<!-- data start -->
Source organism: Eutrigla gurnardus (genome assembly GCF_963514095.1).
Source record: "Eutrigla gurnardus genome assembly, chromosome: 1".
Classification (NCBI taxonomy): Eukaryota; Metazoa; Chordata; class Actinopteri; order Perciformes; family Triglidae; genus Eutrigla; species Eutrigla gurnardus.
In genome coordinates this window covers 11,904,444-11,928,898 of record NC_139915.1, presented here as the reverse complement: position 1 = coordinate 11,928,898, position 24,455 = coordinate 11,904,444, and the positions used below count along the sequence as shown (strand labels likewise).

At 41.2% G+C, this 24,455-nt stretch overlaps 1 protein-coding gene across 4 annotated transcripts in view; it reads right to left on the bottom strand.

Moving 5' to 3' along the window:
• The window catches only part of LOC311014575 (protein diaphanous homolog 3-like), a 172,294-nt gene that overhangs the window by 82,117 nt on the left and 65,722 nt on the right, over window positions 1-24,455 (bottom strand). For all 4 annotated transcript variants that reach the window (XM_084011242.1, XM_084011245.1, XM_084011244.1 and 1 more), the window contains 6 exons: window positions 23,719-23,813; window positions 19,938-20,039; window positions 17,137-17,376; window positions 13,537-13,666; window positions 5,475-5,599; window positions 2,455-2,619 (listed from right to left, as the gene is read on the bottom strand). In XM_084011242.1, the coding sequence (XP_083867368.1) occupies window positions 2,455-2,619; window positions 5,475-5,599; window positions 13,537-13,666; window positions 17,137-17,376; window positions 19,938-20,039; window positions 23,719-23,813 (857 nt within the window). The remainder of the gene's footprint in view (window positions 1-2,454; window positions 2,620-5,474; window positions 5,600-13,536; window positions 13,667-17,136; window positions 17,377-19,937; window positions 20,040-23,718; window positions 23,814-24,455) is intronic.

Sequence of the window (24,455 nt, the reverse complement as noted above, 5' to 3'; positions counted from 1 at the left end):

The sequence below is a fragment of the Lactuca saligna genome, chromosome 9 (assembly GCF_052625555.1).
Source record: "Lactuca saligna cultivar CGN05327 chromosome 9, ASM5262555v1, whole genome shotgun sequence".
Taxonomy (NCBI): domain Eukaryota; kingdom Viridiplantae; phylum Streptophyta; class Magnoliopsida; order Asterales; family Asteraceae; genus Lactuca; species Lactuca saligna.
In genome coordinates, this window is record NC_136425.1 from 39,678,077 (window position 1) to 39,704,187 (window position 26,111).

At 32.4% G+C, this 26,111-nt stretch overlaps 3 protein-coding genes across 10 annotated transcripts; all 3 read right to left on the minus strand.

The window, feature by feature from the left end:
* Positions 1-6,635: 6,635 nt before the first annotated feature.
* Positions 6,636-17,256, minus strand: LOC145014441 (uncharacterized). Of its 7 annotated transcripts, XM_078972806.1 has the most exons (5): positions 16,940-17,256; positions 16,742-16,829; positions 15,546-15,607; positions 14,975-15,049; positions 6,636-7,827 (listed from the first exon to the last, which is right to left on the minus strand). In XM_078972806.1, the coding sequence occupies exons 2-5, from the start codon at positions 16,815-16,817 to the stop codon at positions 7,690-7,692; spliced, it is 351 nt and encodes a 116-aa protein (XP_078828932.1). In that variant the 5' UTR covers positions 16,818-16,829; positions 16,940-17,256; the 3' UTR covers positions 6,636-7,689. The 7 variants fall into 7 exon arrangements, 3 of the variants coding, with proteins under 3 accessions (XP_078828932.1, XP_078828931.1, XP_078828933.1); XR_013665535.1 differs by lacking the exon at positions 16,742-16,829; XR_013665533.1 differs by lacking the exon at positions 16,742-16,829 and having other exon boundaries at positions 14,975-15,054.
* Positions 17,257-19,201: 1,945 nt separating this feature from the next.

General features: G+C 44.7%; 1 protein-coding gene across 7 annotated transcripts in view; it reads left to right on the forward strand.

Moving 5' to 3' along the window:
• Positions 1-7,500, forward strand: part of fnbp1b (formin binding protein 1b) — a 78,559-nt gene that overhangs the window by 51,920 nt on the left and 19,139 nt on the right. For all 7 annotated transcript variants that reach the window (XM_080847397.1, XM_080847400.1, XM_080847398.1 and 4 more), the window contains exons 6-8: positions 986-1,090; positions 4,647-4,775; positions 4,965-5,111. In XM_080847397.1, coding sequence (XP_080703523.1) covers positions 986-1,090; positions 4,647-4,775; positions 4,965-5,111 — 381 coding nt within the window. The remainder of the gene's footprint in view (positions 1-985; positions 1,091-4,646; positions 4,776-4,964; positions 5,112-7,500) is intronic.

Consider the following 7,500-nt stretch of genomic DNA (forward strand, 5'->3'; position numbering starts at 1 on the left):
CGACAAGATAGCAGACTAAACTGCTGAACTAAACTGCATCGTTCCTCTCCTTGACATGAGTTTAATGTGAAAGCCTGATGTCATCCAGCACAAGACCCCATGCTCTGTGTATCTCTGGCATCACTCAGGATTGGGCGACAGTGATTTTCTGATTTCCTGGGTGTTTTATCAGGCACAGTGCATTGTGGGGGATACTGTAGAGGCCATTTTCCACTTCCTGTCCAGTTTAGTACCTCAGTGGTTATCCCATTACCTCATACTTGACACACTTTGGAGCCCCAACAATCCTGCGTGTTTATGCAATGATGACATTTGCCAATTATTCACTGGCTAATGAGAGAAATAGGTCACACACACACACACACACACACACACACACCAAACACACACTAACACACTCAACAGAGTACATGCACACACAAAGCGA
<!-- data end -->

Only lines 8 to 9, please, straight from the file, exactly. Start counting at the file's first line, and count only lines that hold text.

Sequence of the window (24,455 nt, the reverse complement as noted above, 5' to 3'; positions counted from 1 at the left end):

The sequence below is a fragment of the Lactuca saligna genome, chromosome 9 (assembly GCF_052625555.1).